A quiet start to 2021 . . .
After months of sustained protests, Thailand’s pro-democracy movement leaders paused their protests in mid-December – but vowed to make a stronger comeback in 2021. However, there are signs of serious obstacles ahead for the youth-driven movement. Authorities and conservative voices say the protesters have lost steam and support, while disagreements among protest groups have arisen over strategy and ideology. Meanwhile, an unprecedented number of activists face lese-majeste charges, and progressive candidates achieved poor results in local elections on December 20, failing to sell the movement’s message beyond Thailand’s big cities.
Return of pandemic woes . . .
Although Thailand had kept COVID-19 infections relatively low, in mid-December, an outbreak began in the province of Samut Sakhon, home to a large seafood industry and thousands of migrant workers. Coronavirus cases have since spread to other provinces, with the country recording 745 new cases on Monday and 527 on Tuesday. Thailand’s cabinet is set to extend the existing emergency decree for a further two weeks, and Prime Minister Prayut Chan-o-cha has urged people to stay home. Analysts from Thailand’s major banks slashed their 2021 growth forecasts, expecting the new wave of COVID-19 to significantly disrupt the country’s already fragile recovery.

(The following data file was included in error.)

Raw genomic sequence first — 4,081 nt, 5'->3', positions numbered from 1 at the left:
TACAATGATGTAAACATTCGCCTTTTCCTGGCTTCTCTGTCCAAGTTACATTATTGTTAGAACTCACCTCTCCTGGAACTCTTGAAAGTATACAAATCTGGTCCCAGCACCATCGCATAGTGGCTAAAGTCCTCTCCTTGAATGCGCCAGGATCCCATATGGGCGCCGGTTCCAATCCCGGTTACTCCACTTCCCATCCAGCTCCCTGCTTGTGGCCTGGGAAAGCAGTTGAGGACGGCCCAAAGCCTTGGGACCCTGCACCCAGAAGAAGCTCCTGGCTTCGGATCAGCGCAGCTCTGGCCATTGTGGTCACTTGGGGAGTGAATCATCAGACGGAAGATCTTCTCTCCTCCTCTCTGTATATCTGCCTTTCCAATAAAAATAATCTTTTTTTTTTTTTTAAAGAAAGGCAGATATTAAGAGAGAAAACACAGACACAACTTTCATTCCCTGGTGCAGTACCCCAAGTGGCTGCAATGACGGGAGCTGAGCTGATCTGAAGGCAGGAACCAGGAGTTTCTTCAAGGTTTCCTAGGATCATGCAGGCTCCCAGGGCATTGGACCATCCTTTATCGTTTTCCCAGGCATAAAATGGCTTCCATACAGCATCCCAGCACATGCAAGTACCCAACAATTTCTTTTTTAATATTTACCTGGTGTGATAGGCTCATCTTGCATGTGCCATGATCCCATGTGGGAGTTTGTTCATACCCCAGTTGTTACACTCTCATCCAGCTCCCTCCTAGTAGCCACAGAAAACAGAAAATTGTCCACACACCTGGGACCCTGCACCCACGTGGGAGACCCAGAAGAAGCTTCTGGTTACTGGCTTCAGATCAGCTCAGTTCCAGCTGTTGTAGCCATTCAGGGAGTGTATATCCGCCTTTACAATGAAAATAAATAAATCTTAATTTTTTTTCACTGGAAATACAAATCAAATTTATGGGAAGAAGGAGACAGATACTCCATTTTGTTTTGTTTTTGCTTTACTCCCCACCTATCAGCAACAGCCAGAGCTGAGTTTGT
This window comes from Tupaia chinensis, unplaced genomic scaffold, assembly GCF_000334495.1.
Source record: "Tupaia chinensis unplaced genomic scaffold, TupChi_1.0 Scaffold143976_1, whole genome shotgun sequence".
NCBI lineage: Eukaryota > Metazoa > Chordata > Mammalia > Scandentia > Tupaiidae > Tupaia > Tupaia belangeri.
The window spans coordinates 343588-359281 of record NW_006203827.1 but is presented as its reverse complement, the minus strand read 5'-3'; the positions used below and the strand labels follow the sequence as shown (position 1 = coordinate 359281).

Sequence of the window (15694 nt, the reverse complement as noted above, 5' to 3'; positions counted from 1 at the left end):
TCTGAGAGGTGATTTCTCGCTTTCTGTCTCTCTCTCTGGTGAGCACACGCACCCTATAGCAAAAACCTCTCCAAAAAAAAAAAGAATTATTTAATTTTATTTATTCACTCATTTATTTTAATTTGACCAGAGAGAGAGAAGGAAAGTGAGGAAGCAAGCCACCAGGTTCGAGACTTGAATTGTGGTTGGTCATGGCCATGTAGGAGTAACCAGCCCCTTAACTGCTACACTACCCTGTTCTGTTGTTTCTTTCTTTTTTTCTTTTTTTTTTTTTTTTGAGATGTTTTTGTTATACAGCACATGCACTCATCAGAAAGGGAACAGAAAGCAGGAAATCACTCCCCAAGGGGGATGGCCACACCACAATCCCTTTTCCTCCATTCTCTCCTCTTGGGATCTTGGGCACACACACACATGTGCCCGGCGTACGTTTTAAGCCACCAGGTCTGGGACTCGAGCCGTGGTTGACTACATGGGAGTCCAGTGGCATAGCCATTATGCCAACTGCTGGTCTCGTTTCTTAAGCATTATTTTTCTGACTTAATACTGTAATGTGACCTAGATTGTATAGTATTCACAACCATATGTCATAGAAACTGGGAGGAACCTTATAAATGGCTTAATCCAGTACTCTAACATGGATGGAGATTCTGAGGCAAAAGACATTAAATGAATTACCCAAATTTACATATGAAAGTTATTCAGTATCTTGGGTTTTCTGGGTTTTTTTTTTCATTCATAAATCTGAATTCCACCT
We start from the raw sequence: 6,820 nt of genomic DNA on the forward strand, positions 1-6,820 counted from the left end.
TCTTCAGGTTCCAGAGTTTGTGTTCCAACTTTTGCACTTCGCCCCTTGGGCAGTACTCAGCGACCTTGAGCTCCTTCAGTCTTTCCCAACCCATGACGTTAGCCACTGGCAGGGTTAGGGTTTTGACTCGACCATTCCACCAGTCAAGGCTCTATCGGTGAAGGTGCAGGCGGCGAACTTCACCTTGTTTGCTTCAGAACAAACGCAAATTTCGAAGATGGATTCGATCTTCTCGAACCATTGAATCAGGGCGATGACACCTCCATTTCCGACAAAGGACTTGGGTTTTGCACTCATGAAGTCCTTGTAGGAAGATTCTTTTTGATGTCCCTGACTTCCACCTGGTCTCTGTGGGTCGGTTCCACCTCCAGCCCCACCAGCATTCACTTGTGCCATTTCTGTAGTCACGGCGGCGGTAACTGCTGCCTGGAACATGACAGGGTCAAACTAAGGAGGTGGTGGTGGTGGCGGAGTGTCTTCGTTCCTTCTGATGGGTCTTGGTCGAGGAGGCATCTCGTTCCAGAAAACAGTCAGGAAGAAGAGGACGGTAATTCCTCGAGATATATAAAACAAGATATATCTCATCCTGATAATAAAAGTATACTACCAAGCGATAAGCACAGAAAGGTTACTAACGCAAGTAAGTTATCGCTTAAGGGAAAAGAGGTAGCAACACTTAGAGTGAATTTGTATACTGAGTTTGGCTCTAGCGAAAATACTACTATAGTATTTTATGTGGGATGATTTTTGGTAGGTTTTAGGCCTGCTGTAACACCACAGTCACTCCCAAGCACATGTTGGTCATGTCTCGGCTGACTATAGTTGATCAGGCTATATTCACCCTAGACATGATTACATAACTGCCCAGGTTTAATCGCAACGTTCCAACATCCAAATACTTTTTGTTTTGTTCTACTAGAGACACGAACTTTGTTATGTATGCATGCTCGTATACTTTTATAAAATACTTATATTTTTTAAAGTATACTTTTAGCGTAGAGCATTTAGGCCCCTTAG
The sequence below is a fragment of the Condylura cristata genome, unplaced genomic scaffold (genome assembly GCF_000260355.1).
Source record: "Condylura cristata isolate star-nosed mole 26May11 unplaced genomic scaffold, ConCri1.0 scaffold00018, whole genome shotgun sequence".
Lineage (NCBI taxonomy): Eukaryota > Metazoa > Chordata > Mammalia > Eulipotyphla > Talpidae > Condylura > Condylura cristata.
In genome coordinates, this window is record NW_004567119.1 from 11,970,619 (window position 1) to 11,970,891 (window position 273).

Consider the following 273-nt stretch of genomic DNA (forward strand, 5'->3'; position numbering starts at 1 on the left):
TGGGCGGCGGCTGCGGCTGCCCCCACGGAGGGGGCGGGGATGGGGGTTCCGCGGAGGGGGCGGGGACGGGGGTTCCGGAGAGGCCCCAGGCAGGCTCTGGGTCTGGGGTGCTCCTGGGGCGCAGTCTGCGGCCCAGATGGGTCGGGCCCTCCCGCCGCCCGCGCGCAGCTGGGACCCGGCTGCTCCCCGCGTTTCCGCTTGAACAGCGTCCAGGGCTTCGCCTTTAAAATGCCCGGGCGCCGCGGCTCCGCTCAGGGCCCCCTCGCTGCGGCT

Political unrest far from over . . .
While some point to a lack of progress in pro-democracy reforms, the unprecedented wave of criticism leveraged against the monarchy and broader Thai society has already altered public discourse. A late-December survey by the National Institute of Development Administration found most Thai people believe the political situation will continue to be chaotic. With the new COVID-19 surge, ongoing economic uncertainty and social unrest, Thailand’s near-term future looks highly uncertain.